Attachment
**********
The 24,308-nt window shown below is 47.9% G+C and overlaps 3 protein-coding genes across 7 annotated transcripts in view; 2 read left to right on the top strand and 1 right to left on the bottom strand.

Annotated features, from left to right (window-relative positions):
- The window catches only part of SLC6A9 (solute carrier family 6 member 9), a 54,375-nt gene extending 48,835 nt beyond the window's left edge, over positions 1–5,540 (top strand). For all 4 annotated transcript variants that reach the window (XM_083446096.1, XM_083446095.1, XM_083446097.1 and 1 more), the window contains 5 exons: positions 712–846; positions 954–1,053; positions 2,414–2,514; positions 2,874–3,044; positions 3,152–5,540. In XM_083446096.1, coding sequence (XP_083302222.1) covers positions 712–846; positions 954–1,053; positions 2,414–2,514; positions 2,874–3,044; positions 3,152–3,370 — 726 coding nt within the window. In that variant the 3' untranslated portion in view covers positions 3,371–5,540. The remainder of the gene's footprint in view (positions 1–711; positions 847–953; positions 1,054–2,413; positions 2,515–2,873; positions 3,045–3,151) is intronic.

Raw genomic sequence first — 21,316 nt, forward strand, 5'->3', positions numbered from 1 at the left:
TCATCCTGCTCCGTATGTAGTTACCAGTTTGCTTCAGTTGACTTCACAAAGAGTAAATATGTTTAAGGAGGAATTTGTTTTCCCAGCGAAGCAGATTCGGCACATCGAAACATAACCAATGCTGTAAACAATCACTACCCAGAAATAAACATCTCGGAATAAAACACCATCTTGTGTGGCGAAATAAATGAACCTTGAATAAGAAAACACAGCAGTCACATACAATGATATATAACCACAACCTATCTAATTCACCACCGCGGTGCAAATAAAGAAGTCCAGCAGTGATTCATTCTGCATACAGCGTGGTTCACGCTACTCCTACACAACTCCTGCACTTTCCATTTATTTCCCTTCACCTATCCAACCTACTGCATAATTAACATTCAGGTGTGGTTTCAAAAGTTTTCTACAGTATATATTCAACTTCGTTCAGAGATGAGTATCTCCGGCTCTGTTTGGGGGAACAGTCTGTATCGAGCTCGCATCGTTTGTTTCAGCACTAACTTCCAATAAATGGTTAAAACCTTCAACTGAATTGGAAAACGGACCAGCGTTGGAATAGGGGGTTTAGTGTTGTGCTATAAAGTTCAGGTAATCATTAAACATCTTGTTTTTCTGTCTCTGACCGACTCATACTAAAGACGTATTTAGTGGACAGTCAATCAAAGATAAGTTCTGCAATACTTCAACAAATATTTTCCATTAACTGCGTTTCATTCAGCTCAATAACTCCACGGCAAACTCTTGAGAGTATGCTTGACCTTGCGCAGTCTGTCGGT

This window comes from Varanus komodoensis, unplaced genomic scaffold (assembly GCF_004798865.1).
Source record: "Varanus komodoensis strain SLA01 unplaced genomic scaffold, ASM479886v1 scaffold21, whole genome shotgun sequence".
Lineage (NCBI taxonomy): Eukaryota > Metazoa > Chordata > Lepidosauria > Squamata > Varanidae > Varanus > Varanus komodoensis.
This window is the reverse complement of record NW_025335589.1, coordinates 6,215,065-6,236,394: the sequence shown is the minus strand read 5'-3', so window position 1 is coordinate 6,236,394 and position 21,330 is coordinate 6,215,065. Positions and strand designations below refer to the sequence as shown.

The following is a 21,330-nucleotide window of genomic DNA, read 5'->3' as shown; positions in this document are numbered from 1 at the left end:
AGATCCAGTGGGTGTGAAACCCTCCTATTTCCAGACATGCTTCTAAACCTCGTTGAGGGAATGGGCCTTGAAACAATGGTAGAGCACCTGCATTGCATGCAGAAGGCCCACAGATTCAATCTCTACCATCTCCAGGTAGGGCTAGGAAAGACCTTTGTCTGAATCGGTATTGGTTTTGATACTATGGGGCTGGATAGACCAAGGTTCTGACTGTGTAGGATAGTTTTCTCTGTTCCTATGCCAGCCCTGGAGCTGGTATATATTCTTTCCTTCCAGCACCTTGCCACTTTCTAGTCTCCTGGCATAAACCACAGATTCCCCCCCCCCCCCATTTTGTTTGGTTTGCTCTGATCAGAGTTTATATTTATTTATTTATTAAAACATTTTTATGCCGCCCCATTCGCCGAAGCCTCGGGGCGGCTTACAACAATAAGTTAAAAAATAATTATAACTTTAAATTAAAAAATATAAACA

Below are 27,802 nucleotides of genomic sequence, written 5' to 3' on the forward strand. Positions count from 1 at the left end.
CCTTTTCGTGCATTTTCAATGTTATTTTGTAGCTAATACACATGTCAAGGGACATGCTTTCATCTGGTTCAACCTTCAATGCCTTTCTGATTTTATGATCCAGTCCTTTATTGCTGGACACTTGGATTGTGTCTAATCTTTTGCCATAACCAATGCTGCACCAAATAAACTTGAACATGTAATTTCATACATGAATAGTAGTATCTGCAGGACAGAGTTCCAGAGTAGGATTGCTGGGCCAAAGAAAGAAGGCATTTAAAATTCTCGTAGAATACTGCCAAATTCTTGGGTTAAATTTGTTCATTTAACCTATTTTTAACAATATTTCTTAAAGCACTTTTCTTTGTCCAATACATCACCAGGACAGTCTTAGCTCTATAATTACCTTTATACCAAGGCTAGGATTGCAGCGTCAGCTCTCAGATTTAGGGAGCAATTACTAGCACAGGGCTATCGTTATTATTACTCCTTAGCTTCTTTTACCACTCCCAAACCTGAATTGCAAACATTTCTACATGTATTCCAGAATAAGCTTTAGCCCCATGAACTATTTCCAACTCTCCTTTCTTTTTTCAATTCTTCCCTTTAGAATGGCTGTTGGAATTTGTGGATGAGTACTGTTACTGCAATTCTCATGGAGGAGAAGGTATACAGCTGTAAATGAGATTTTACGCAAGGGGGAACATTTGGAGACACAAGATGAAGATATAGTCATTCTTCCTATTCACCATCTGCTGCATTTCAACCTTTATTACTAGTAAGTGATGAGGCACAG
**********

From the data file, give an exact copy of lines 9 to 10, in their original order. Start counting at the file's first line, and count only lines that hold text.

This window is the reverse complement of record NW_025335589.1, coordinates 6,215,065-6,236,394: the sequence shown is the minus strand read 5'-3', so window position 1 is coordinate 6,236,394 and position 21,330 is coordinate 6,215,065. Positions and strand designations below refer to the sequence as shown.

The following is a 21,330-nucleotide window of genomic DNA, read 5'->3' as shown; positions in this document are numbered from 1 at the left end: